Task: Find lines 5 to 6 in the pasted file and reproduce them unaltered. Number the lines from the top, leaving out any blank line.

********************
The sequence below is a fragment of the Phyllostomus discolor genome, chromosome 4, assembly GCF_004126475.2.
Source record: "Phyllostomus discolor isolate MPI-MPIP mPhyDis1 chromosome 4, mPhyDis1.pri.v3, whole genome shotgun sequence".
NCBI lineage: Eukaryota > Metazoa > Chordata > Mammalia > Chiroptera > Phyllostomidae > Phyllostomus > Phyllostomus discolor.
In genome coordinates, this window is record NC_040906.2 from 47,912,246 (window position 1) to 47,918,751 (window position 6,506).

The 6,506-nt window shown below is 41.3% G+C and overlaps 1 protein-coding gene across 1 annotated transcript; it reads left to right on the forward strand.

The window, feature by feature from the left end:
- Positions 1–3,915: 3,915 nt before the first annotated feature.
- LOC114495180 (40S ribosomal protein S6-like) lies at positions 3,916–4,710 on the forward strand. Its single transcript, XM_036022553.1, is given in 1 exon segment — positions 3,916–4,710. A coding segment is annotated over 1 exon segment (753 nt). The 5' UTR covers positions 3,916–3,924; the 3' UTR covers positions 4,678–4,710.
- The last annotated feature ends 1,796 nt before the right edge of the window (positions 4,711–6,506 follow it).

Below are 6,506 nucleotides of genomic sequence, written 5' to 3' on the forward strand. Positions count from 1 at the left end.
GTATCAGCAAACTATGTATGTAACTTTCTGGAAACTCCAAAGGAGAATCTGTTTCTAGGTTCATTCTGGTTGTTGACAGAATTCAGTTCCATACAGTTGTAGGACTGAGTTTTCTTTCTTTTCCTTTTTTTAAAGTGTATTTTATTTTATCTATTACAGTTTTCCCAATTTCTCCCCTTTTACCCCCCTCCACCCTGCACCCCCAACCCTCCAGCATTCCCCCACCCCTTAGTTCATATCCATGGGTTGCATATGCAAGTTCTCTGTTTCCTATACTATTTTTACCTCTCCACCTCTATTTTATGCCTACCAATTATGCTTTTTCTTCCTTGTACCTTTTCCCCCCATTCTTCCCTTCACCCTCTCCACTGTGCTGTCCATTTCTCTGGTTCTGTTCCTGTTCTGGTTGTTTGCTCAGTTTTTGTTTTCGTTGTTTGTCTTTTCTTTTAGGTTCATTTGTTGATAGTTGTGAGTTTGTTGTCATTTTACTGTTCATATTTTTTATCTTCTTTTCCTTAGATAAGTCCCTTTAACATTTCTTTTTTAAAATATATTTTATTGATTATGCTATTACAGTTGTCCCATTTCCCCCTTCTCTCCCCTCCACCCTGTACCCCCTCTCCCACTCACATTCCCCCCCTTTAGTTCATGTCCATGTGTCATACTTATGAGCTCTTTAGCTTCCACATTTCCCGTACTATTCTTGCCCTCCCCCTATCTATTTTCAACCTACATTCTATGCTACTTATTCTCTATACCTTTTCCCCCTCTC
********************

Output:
The 6,506-nt window shown below is 41.3% G+C and overlaps 1 protein-coding gene across 1 annotated transcript; it reads left to right on the forward strand.

The window, feature by feature from the left end: